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Earthbuilder – Use Terraform with Openstack

Terraform is infrastructure as code. Meaning you describe the desired state of a sum of infrastructure components in a manifest. This is a short tutorial on creating a VM on top of Openstack using Terraform.

In this blog article, we’re creating a virtual machine on an Openstack environment with an internal IP and a floating (external) IP. We build the code as you read along, if you want to quickstart the process, you can find my Terraform examples in my Github repository. This article assumes, that you’ve installed the terraform CLI on your local system. Installation instructions for supported operating systems, can be found here.

Getting started

To use Terraform with an Openstack environment, you need to specify the official Openstack provider for Terraform in your manifests. Find the official documentation on this provider here. The provider is a lot more powerful than what we use in this tutorial, so having a look will pay off. We start with a simple tf file as a framework:

terraform {
required_version = ">= 0.14.0"
  required_providers {
    openstack = {
      source  = "terraform-provider-openstack/openstack"
      version = "~> 1.47.0"

# Configure the OpenStack Provider
provider "openstack" {
  user_name         = "<OS_USERNAME>"
  tenant_name       = "<OS_PROJECT_NAME>"
  tenant_id         = "<OS_PROJECT_ID>"
  password          = "<OS_PASSWORD>"
  auth_url          = "<OS_AUTH_URL>"
  region            = "<OS_REGION_NAME>"
  user_domain_name  = "<OS_USER_DOMAIN_NAME>"
  project_domain_id = "<OS_PROJECT_DOMAIN_ID>"

The first section describes which provider (Openstack in this case) we want to use and in which version. The second section is more or less where the magic happens and you configure your connection parameters and credentials for Openstack. For a complete list of possible parameters, check the official documentation. In my case, this set of parameters did the job. All parameters have their OS_* environment variable equivalent. If you’re familiar with the openstack CLI, you probably know them. You can get all the needed parameter values from your Openstack deployment or by using the openstack CLI itself.

user_name(Optional) The Username to login with. If omitted, the OS_USERNAME environment variable is used.
tenant_name(Optional) The Name of the Tenant (Identity v2) or Project (Identity v3) to login with. If omitted, the OS_TENANT_NAME or OS_PROJECT_NAME environment variable are used.
tenant_id(Optional) The ID of the Tenant (Identity v2) or Project (Identity v3) to login with. If omitted, the OS_TENANT_ID or OS_PROJECT_ID environment variables are used.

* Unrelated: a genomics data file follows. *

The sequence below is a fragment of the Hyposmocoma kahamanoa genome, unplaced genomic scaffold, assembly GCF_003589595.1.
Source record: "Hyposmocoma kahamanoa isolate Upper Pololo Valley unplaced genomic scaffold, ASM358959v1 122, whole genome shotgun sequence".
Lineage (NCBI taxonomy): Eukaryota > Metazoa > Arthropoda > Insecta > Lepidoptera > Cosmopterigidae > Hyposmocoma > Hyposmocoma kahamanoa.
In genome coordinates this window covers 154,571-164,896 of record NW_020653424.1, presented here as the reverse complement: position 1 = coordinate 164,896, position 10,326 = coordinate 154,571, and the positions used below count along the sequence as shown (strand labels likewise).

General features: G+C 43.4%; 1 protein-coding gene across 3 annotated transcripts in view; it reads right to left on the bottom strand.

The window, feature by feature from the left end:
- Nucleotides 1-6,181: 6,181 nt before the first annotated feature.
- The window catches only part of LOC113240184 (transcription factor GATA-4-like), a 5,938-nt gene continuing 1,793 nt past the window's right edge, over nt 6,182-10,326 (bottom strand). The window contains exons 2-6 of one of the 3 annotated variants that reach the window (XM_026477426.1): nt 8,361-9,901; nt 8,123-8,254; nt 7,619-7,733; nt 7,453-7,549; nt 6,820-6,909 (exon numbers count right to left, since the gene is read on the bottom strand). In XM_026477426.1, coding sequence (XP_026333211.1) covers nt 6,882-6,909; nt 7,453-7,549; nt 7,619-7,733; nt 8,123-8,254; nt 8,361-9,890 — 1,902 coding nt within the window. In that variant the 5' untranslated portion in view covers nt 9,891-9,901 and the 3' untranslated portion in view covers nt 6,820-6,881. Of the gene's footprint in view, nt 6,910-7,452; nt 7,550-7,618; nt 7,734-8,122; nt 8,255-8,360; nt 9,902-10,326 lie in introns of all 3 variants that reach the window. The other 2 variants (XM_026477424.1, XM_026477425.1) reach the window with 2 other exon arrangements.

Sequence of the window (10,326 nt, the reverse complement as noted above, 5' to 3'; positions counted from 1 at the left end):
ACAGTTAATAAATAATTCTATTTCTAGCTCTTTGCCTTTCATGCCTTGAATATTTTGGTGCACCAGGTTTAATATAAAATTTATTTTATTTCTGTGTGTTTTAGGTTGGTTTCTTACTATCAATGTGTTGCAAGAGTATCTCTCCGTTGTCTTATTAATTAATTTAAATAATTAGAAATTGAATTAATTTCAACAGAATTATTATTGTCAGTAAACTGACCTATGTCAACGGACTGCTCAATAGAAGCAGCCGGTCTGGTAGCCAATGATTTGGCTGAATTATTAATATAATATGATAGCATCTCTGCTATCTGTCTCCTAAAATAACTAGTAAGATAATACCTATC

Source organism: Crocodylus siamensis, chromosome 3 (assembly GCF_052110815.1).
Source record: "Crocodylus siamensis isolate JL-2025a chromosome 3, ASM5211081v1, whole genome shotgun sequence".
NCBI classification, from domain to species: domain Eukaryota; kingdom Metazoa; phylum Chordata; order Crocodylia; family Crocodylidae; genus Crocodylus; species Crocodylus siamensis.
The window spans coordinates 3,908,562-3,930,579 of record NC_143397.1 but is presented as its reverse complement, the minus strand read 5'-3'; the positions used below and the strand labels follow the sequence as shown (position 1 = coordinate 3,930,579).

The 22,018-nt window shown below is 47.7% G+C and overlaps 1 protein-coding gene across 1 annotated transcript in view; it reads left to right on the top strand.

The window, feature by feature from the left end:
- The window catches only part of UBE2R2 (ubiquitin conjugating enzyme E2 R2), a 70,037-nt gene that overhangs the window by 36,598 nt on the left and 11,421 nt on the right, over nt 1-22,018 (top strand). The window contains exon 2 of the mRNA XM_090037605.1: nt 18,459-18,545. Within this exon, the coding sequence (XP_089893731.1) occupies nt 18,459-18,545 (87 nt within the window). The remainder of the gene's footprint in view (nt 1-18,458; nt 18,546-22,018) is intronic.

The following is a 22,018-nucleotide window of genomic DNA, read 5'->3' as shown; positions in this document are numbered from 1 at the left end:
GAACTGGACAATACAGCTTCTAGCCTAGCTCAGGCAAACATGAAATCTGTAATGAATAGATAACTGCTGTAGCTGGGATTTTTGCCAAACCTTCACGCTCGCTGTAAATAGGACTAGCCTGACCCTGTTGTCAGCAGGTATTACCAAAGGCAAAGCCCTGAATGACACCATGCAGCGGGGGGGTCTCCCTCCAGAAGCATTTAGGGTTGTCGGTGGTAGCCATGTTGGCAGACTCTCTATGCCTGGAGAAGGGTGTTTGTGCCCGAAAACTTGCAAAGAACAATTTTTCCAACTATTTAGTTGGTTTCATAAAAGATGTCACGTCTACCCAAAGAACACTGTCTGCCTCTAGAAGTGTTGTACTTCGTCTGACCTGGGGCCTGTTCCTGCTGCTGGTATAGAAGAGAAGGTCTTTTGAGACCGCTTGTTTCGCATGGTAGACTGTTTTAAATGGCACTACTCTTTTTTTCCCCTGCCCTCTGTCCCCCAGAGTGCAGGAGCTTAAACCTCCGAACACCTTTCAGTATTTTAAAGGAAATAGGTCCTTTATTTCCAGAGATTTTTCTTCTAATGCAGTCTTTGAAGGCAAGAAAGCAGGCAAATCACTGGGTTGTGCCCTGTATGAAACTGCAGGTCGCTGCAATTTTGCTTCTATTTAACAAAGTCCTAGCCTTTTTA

password(Optional) The Password to login with. If omitted, the OS_PASSWORD environment variable is used.
auth_url(Optional; required if cloud is not specified) The Identity authentication URL. If omitted, the OS_AUTH_URL environment variable is used.
region(Optional) The region of the OpenStack cloud to use. If omitted, the OS_REGION_NAME environment variable is used. If OS_REGION_NAME is not set, then no region will be used. It should be possible to omit the region in single-region OpenStack environments, but this behavior may vary depending on the OpenStack environment being used.
user_domain_name(Optional) The domain name where the user is located. If omitted, the OS_USER_DOMAIN_NAME environment variable is checked.
project_domain_id(Optional) The domain ID where the project is located If omitted, the OS_PROJECT_DOMAIN_ID environment variable is checked.

Creating the virtual network

We now create a floating (external) IP. Later, we will associate this created IP with our instance. In my case, the network pool to get the IP from was named floating_network.

resource "openstack_networking_floatingip_v2" "floatip_1" {
  pool = "floating_network"

Creating a volume

The next step to add is defining a volume for the VM. In this example, I create a volume with a size of 20GB. Be aware of the parameter image_id, this references the VM Image that’s stored in Openstack to create my VM from. You can get a list of images and their IDs using the openstack image list CLI command.

resource "openstack_blockstorage_volume_v3" "volume_1" {
  name        = "volume1-test-server"
  description = "first test volume"
  size        = 20                      # volume size in GB
  image_id    = "<IMAGE_ID>"            # OS image id

Creating an instance

Now it’s time to create the actual VM instance. Here all comes together. Add the following lines to your

resource "openstack_compute_instance_v2" "instance_1" {
  name            = "test-server"           # Server name
  flavor_id       = "<FLAVOR_ID>"           # OS flavor ID
  key_pair        = "<SSH_KEY_TO_DEPLOY>"   # SSH key provided in OS
  security_groups = ["default"]

  network {
    name = "default_network"

  block_device {
    uuid                  = "${}"
    source_type           = "volume"
    destination_type      = "volume"
    boot_index            = 0
    delete_on_termination = true

resource "openstack_compute_floatingip_associate_v2" "floatip_1" {
  floating_ip = "${openstack_networking_floatingip_v2.floatip_1.address}"
  instance_id = "${}"